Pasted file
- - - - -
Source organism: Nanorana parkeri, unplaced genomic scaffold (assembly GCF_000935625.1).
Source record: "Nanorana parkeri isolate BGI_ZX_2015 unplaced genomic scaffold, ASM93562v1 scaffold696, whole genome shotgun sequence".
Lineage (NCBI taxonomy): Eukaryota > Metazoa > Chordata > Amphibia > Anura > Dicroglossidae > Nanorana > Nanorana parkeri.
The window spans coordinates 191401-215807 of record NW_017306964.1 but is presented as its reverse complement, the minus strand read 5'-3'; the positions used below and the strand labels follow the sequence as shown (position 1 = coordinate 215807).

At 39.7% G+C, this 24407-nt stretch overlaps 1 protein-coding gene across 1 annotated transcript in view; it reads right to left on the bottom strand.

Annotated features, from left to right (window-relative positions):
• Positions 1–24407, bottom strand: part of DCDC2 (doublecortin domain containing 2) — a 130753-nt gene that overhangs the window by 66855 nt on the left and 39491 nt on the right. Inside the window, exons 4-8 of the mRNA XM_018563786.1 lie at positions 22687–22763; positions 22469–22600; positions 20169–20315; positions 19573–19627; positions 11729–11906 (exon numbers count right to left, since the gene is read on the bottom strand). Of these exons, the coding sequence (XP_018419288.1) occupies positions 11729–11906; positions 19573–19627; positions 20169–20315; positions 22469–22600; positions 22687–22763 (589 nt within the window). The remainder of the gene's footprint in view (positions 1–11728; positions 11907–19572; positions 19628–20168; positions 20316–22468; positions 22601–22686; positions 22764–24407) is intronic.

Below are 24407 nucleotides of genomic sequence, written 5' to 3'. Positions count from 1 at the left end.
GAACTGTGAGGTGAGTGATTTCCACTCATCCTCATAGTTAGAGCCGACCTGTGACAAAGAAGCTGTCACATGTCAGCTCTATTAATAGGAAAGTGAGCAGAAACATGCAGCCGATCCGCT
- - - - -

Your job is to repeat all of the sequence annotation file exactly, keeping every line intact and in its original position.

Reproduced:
Source organism: Nanorana parkeri, unplaced genomic scaffold (assembly GCF_000935625.1).
Source record: "Nanorana parkeri isolate BGI_ZX_2015 unplaced genomic scaffold, ASM93562v1 scaffold696, whole genome shotgun sequence".
Lineage (NCBI taxonomy): Eukaryota > Metazoa > Chordata > Amphibia > Anura > Dicroglossidae > Nanorana > Nanorana parkeri.
The window spans coordinates 191401-215807 of record NW_017306964.1 but is presented as its reverse complement, the minus strand read 5'-3'; the positions used below and the strand labels follow the sequence as shown (position 1 = coordinate 215807).

At 39.7% G+C, this 24407-nt stretch overlaps 1 protein-coding gene across 1 annotated transcript in view; it reads right to left on the bottom strand.

Annotated features, from left to right (window-relative positions):
• Positions 1–24407, bottom strand: part of DCDC2 (doublecortin domain containing 2) — a 130753-nt gene that overhangs the window by 66855 nt on the left and 39491 nt on the right. Inside the window, exons 4-8 of the mRNA XM_018563786.1 lie at positions 22687–22763; positions 22469–22600; positions 20169–20315; positions 19573–19627; positions 11729–11906 (exon numbers count right to left, since the gene is read on the bottom strand). Of these exons, the coding sequence (XP_018419288.1) occupies positions 11729–11906; positions 19573–19627; positions 20169–20315; positions 22469–22600; positions 22687–22763 (589 nt within the window). The remainder of the gene's footprint in view (positions 1–11728; positions 11907–19572; positions 19628–20168; positions 20316–22468; positions 22601–22686; positions 22764–24407) is intronic.

Below are 24407 nucleotides of genomic sequence, written 5' to 3'. Positions count from 1 at the left end.
GAACTGTGAGGTGAGTGATTTCCACTCATCCTCATAGTTAGAGCCGACCTGTGACAAAGAAGCTGTCACATGTCAGCTCTATTAATAGGAAAGTGAGCAGAAACATGCAGCCGATCCGCT